A recent report from Reuters says the Food and Drug Administration, FDA rejects Elon Musk’s bid to test brain chip implants in humans.

According to Reuters, the Food and Drug Administration rejected Neuralink’s application to start human trials, a major setback for the ambitious yet contentious startup despite Elon Musk’s claims that the company’s implants are secure enough to be placed in his and his children’s brains. Neuralink is a startup that develops controversial human brain chips.

Seven current and former Neuralink employees told Reuters that the U.S. organization in charge of clinical trials turned down the company’s request to start human testing at the beginning of last year.

This disclosure comes as a surprise, given that Musk announced in November, last year that human testing for Neuralink might start as early as May 2023.

According to sources cited by Reuters, setting any target date to start human trials given the regulatory rejection is a “gamble.” Neuralink is now almost guaranteed to miss its own target date for FDA clearance of March 7, 2023, which it set last year.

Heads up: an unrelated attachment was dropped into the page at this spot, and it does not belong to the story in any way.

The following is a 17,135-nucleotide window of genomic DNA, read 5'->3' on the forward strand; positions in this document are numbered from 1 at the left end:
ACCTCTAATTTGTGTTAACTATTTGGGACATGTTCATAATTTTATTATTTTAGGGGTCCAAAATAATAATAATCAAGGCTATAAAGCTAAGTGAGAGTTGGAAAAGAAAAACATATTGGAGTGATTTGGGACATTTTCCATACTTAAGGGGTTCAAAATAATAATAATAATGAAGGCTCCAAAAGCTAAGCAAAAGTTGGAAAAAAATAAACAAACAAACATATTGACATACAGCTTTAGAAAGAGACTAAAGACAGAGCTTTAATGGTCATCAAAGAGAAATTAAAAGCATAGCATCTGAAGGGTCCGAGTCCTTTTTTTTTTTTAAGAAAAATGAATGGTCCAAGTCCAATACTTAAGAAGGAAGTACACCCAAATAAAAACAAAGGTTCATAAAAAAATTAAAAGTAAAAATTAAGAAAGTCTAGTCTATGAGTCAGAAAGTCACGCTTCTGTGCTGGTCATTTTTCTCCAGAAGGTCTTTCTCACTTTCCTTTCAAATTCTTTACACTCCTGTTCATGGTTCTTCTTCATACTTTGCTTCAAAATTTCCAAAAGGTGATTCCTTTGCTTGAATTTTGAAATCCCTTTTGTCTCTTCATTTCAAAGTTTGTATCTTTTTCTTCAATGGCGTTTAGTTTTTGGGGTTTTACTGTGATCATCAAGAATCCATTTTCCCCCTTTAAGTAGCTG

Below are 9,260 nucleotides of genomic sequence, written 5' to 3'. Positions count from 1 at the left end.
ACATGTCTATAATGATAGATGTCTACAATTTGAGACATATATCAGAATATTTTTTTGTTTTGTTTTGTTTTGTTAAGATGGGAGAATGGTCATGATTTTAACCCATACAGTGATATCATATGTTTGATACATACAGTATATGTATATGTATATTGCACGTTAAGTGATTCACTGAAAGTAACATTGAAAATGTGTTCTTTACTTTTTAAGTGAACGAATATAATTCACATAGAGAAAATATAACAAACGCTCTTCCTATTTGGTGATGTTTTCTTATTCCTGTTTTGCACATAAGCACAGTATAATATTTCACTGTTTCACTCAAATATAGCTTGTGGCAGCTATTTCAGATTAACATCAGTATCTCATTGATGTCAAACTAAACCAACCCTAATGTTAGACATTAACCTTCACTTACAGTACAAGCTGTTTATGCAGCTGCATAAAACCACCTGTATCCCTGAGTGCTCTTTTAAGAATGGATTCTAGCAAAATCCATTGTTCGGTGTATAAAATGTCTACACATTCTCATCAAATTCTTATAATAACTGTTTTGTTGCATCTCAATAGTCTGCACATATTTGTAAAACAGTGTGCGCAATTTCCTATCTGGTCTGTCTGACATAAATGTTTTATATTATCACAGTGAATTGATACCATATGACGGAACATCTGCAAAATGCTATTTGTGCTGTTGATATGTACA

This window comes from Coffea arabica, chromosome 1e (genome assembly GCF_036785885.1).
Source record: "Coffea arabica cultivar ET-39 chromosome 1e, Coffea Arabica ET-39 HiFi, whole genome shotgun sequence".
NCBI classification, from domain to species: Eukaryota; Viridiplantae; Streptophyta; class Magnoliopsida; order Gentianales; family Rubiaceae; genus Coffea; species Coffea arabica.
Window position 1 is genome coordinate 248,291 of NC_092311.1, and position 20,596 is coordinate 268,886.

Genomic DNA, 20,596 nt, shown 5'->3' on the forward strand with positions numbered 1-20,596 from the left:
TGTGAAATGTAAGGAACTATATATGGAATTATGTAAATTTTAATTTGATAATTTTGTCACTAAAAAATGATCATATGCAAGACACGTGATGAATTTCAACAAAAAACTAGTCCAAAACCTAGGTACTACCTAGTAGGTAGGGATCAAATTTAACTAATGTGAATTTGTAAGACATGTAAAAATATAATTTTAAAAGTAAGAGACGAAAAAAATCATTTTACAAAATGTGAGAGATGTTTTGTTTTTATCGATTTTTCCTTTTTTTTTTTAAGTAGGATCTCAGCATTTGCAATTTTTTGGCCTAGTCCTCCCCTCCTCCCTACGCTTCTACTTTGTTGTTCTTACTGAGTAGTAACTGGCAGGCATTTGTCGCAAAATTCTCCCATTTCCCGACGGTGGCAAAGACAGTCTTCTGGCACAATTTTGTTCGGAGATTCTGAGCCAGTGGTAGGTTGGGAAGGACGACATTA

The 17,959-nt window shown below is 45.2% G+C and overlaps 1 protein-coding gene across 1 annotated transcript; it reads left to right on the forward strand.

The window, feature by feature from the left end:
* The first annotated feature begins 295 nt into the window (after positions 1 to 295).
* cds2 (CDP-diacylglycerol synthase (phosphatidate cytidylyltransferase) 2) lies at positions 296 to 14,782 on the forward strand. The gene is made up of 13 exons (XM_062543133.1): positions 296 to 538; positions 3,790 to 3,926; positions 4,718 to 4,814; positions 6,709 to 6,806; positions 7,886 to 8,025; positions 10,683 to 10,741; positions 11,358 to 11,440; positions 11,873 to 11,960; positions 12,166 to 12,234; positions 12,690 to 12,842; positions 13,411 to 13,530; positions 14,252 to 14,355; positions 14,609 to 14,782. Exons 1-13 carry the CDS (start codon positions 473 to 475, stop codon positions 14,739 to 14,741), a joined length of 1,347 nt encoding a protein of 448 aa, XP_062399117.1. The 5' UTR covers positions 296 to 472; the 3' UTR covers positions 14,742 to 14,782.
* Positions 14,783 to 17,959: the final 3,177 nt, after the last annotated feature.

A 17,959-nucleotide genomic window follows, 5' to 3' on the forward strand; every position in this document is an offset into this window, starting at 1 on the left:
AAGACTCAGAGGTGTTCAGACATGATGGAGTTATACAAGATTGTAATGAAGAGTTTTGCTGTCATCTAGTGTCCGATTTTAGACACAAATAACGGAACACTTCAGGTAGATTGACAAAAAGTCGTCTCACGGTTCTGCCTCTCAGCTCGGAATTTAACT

Neuralink, which uses Bluetooth-enabled implants to help patients with neurological and physical impairments, has come under fire for the 1,500 animals, including monkeys, that are said to have perished in its tests. Neuralink, which Musk founded in 2016, has raised $363 million in total, according to Crunchbase.

In addition to Musk, other notable investors in the company include Google’s investment arm GV, billionaire Coinbase co-founder Fred Ehrsam and Sam Altman, CEO of OpenAI, the company behind the generative artificial intelligence program ChatGPT. Neuralink is one of Musk’s many ventures, as he is also the CEO and largest individual shareholder of SpaceX, Tesla, and Twitter.



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